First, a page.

A clumsy attempt by the Hong Kong police force to co-opt the art world’s most famous banana to make light of their frequent use of tear gas on pro-democracy protesters spectacularly backfired on Friday.
Using its official Twitter account, the embattled force posted a picture of a tear gas cartridge taped to a black background, mimicking the “Art Basel Banana,” the conceptual artwork of a banana duct-taped to a wall, which made headlines last week when three editions were sold for $120,000 to $150,000 each.
It added: “For a Police officer, using force, including tear gas, is always the last resort. If rioters don’t use violence, Hong Kong will be safe and there’s no reason for us to use force. Say NO to violence. Let’s leave the tear gas cartridge on the wall forever.”
The tone-deaf messaging sparked a Twitter backlash and widespread mockery of the claim that the use of tear gas during anti-government demonstrations in the Asian financial hub was “the last resort.”
Since the anti-government movement began in June over a now-withdrawn extradition bill, police officers have fired nearly 16,000 tear gas rounds and made more than 6,000 arrests during demonstrations that have at times seen violent clashes with protesters.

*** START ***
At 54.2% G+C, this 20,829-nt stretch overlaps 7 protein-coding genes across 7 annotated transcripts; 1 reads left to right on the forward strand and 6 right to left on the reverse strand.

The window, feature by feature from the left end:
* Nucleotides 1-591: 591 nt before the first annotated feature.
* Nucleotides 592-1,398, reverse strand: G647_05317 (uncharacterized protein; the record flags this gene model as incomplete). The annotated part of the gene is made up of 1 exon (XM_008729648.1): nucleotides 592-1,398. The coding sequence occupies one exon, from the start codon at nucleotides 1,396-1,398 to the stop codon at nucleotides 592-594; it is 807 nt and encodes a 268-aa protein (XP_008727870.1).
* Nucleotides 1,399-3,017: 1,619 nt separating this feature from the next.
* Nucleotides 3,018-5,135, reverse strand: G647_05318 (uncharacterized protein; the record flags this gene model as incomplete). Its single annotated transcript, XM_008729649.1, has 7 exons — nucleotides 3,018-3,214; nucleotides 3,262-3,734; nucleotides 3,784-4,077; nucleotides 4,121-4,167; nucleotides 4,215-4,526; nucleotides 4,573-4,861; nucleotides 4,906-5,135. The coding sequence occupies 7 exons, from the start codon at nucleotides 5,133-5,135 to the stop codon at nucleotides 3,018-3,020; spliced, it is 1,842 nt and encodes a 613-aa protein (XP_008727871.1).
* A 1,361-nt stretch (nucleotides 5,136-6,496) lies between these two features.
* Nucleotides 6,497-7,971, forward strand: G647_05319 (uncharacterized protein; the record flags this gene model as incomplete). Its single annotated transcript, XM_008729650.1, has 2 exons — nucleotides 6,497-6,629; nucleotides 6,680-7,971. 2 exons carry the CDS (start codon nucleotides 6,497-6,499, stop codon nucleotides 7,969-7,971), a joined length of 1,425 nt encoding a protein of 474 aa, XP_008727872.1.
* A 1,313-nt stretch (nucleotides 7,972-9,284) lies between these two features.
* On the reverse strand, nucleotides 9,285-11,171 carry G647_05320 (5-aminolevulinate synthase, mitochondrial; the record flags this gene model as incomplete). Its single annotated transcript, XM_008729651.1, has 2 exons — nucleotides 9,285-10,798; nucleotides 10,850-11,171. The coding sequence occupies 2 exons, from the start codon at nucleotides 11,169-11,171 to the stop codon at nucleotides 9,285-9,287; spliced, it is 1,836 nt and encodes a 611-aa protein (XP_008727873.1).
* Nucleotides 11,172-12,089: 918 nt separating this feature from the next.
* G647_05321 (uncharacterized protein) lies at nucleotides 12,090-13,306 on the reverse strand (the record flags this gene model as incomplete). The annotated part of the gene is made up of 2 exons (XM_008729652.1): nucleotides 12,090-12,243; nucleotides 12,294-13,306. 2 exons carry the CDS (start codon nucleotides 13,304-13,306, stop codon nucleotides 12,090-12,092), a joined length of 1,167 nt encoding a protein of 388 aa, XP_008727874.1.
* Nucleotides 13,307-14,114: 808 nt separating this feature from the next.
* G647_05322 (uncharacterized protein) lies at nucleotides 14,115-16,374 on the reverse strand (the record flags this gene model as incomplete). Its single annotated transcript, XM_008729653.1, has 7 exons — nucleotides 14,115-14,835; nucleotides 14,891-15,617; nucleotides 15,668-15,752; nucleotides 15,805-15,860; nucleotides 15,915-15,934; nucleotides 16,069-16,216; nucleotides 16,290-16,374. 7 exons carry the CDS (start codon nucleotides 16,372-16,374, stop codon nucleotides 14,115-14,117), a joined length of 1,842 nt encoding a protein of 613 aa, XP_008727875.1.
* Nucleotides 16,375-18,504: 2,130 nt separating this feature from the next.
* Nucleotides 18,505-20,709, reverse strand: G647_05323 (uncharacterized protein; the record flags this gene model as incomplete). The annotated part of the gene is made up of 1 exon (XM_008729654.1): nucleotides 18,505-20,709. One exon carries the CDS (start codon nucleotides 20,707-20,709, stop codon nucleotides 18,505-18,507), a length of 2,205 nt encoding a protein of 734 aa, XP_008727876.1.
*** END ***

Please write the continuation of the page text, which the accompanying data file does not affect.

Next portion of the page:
Many responded with video of incidents where riot officers have lobbed teargas at journalists and members of the public for no apparent reason. The protests have been saturated with media coverage, much of it livestreamed.
One clip showed a riot officer appearing at the entrance of a metro station and casually throwing a tear gas cannister at a journalist’s helmet. Another shows an officer aiming at people on a bridge as they watch police vans drive off.
Accusations of officers’ excessive use of force have led to a breakdown of trust between the Hong Kong police and the public.
“Just another failed PR show. Because literally, no one stands with them,” remarked one jaded Twitter user about the force’s latest social media effort.
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Meanwhile, it was revealed on Friday that the police force received about £91 million in overtime pay from June to November, which works out at an average of £8,300 for each officer.